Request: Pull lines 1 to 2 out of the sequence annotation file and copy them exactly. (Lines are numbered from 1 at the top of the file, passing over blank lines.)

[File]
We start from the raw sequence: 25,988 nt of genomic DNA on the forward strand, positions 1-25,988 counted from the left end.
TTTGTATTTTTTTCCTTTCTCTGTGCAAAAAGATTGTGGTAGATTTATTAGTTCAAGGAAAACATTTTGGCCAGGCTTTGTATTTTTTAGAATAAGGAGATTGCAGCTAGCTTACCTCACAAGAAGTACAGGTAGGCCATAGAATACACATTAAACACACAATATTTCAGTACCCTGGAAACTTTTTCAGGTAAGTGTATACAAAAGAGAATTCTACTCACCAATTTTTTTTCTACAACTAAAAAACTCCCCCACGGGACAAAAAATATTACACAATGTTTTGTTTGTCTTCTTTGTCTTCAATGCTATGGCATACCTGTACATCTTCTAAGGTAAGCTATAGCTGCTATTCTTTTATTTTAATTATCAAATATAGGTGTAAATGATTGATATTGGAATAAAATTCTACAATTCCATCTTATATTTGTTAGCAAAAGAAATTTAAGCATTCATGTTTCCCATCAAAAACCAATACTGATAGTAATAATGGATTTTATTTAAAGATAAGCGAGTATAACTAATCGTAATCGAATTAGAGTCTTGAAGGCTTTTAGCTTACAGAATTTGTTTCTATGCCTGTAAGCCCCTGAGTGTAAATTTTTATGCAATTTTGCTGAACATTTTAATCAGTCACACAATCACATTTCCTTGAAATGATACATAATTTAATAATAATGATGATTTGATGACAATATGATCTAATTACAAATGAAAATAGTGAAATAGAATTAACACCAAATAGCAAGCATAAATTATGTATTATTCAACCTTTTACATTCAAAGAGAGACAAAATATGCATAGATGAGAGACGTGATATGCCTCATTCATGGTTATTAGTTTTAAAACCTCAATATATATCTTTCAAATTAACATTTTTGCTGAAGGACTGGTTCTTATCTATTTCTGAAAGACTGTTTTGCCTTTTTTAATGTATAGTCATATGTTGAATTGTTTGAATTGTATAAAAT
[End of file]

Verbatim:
We start from the raw sequence: 25,988 nt of genomic DNA on the forward strand, positions 1-25,988 counted from the left end.
TTTGTATTTTTTTCCTTTCTCTGTGCAAAAAGATTGTGGTAGATTTATTAGTTCAAGGAAAACATTTTGGCCAGGCTTTGTATTTTTTAGAATAAGGAGATTGCAGCTAGCTTACCTCACAAGAAGTACAGGTAGGCCATAGAATACACATTAAACACACAATATTTCAGTACCCTGGAAACTTTTTCAGGTAAGTGTATACAAAAGAGAATTCTACTCACCAATTTTTTTTCTACAACTAAAAAACTCCCCCACGGGACAAAAAATATTACACAATGTTTTGTTTGTCTTCTTTGTCTTCAATGCTATGGCATACCTGTACATCTTCTAAGGTAAGCTATAGCTGCTATTCTTTTATTTTAATTATCAAATATAGGTGTAAATGATTGATATTGGAATAAAATTCTACAATTCCATCTTATATTTGTTAGCAAAAGAAATTTAAGCATTCATGTTTCCCATCAAAAACCAATACTGATAGTAATAATGGATTTTATTTAAAGATAAGCGAGTATAACTAATCGTAATCGAATTAGAGTCTTGAAGGCTTTTAGCTTACAGAATTTGTTTCTATGCCTGTAAGCCCCTGAGTGTAAATTTTTATGCAATTTTGCTGAACATTTTAATCAGTCACACAATCACATTTCCTTGAAATGATACATAATTTAATAATAATGATGATTTGATGACAATATGATCTAATTACAAATGAAAATAGTGAAATAGAATTAACACCAAATAGCAAGCATAAATTATGTATTATTCAACCTTTTACATTCAAAGAGAGACAAAATATGCATAGATGAGAGACGTGATATGCCTCATTCATGGTTATTAGTTTTAAAACCTCAATATATATCTTTCAAATTAACATTTTTGCTGAAGGACTGGTTCTTATCTATTTCTGAAAGACTGTTTTGCCTTTTTTAATGTATAGTCATATGTTGAATTGTTTGAATTGTATAAAAT